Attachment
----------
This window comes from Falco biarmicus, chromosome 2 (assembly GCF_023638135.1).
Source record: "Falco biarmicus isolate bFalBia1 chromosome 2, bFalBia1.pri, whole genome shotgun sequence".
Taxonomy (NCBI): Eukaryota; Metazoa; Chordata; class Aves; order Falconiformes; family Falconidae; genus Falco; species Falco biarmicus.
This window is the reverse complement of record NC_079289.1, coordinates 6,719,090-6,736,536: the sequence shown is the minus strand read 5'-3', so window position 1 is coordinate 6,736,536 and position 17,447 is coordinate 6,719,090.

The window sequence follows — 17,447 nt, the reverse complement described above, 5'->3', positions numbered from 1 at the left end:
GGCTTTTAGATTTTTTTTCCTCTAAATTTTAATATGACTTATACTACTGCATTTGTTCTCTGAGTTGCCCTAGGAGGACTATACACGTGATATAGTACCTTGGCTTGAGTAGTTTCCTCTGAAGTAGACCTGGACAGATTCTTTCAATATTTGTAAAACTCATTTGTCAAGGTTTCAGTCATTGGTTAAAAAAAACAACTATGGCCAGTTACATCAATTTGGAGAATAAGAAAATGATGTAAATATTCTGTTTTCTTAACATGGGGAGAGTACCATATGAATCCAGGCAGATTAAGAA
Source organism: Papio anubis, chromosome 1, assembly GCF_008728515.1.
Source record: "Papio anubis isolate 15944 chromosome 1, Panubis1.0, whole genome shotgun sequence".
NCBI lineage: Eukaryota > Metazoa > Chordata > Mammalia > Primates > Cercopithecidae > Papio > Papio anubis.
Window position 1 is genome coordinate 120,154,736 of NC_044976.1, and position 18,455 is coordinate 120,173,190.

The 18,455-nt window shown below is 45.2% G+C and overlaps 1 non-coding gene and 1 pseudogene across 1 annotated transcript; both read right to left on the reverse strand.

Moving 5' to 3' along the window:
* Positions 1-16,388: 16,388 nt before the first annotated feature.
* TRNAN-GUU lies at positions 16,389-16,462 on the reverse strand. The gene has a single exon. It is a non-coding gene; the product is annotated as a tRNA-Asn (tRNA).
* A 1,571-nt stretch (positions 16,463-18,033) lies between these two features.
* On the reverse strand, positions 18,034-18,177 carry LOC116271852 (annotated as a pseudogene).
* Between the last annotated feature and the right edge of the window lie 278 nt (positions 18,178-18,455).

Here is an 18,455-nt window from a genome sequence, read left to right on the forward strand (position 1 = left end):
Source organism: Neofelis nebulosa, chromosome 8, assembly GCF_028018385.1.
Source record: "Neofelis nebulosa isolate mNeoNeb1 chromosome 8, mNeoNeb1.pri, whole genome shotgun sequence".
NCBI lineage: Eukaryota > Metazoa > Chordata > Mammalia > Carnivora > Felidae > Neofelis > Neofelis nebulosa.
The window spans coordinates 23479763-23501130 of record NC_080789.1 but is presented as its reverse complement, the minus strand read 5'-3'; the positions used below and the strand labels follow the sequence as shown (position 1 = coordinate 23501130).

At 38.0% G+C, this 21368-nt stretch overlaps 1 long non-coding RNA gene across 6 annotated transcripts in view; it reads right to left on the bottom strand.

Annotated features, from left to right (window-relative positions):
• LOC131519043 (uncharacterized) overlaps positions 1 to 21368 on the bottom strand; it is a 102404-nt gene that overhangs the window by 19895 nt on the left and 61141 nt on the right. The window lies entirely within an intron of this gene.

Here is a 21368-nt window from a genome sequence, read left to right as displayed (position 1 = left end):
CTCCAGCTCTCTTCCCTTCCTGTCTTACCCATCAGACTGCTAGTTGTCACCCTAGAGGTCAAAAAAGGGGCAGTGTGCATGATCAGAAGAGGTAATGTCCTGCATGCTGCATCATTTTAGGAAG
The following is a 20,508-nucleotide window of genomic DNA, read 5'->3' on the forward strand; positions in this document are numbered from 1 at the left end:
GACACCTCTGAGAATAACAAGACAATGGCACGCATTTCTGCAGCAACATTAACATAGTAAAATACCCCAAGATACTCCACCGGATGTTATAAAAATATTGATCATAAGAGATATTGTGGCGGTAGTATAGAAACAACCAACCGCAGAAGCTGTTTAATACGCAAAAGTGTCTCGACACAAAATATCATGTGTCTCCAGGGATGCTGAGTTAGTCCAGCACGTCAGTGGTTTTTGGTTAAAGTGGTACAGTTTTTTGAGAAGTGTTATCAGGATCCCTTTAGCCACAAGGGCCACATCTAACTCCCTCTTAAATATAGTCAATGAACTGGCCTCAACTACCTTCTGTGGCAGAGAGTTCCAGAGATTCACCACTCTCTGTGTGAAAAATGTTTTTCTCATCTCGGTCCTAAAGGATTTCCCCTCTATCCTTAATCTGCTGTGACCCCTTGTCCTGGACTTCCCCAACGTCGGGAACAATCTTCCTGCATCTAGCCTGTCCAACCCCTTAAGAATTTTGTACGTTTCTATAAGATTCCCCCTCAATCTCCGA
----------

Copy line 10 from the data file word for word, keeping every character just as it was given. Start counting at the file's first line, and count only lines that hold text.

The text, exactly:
Window position 1 is genome coordinate 120,154,736 of NC_044976.1, and position 18,455 is coordinate 120,173,190.